Despite the fact that it does not explicitly indicate that it deals with cybercrime, this Act is used to prosecute cyber offenders and defend cybersecurity in Nigeria. Sections of the Penal Code, such as Section 362 of the Penal Code, are used to prosecute cyber criminals who engage in counterfeiting and forgery. This Act only applies to the northern area of

1. Section 362 of the Penal Code says that a person who with the intent to be dishonest signs, seals or execute a document with the sole intent to deceive other individuals that they have the capacity to sign such document or without the proper authority alters a document to deceive others into believing that the falsified document s real commits forgery.14

2. Section 320 of the Penal Code also provides that whoever by deceiving a person induces the person who has been misled to give any property to a person in a fraudulent or dishonest manner or intentionally convinces the person deceived to do or omit doing anything that he would not do or avoid doing if he were not so deceived and such act or omission causes or is likely to cause damage to that person in body, mind, reputation, or property is said to cheat15.

This section can be used in areas of deception in cybercrime. The area of inducement as seen in this section is seen most especially in the area of cyber terrorism.

The Terrorism (Prevention) (Amendment) Act 2013:

Although this Act was not intended primarily for the purpose of cybersecurity, it can be used in certain cybersecurity situations, particularly those involving cyber terrorism and other terrorist acts committed online. This Act was abolished in 2011 to incorporate regulations for terrorist financing

1. Section 1 (b) of this Act says that any individual or company who, whether inside or outside the country, deals directly or indirectly in any act of terrorism, commits an act preparatory to or in furtherance of an act of terrorism, fails to do what is necessary to prevent terrorism, aids or facilitates the activities of individuals involved in terrorist acts, or is an accessory to any offence under this Act, helps, facilitates, or organizes any act of terrorism once convicted is punishable by death .16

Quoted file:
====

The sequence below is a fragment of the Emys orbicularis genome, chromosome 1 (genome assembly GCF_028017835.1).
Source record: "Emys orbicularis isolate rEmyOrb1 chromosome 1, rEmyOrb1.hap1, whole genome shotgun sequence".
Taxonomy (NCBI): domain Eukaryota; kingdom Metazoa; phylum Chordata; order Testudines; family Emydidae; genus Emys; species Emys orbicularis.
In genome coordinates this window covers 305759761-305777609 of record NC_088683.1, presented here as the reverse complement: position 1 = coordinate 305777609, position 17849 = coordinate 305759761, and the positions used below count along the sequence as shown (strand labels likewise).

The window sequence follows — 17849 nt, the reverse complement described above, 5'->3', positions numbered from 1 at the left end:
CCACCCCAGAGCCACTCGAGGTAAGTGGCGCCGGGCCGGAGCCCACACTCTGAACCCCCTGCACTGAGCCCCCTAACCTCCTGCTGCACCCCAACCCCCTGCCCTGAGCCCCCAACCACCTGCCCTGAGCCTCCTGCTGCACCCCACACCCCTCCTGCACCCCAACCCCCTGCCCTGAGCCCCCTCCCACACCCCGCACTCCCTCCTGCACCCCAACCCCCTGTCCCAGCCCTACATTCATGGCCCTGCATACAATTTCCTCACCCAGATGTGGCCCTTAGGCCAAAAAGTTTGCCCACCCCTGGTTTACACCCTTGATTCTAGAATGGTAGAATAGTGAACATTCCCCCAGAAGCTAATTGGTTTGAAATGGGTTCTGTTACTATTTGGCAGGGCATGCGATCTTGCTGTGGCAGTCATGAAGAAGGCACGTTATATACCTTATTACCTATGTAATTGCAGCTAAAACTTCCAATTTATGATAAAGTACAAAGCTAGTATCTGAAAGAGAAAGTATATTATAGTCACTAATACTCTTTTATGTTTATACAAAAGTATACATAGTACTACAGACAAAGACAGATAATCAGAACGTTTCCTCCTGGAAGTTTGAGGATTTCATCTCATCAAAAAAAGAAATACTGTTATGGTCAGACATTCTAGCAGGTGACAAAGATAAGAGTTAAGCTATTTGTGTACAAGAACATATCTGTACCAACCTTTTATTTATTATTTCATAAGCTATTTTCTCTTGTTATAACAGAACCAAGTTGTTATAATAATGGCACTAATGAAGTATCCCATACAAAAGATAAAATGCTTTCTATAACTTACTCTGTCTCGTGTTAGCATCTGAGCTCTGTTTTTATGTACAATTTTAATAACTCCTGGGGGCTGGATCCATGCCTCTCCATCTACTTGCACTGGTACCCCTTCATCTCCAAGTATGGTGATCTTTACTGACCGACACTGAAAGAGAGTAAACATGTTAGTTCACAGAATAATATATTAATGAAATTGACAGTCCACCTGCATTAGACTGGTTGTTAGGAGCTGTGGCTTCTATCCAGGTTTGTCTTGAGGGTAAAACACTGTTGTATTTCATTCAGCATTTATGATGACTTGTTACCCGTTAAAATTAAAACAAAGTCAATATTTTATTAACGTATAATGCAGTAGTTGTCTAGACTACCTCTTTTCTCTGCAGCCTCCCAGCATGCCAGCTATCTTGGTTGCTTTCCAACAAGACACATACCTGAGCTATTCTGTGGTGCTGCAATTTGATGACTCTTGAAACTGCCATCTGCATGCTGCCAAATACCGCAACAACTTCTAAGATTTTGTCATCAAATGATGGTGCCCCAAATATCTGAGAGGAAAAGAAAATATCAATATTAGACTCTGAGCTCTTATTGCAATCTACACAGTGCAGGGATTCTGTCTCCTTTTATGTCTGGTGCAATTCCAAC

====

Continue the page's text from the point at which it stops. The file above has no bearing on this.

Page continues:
Several authorities in Nigeria, including the EFCC, the Department of State Security, and the Nigerian Police Force, have the authority to pursue these offenses. With the harsh fines imposed here, it is clear that the country has zero tolerance for terrorism and that when it comes to privacy or the battle against cyber terrorism, the fight against cyber terrorism should always take precedence.

The Nigerian Evidence Act 2011:

Before this Act was created, computer generated evidence were inadmissible in the Court of It was unsure under the old act whether or not evidence generated via computer were primary or secondary evidence. The 2011 Evidence Act brought about the admissibility of such evidence.

Although this act came to be, a lot of cybercriminal activities online were still unchecked and this was due to the fact that the different crimes like hacking, Email hacks, pin theft and so on were not identified and given proper penalty in the Act. There were also no designated courts or agencies put in place to prosecute cybercrime. The Cybercrime Act coming into force changed all that and was able to cover a wider range and punishment for cybercrime.


Ngboawaji Daniel Nte
Novena University Ogume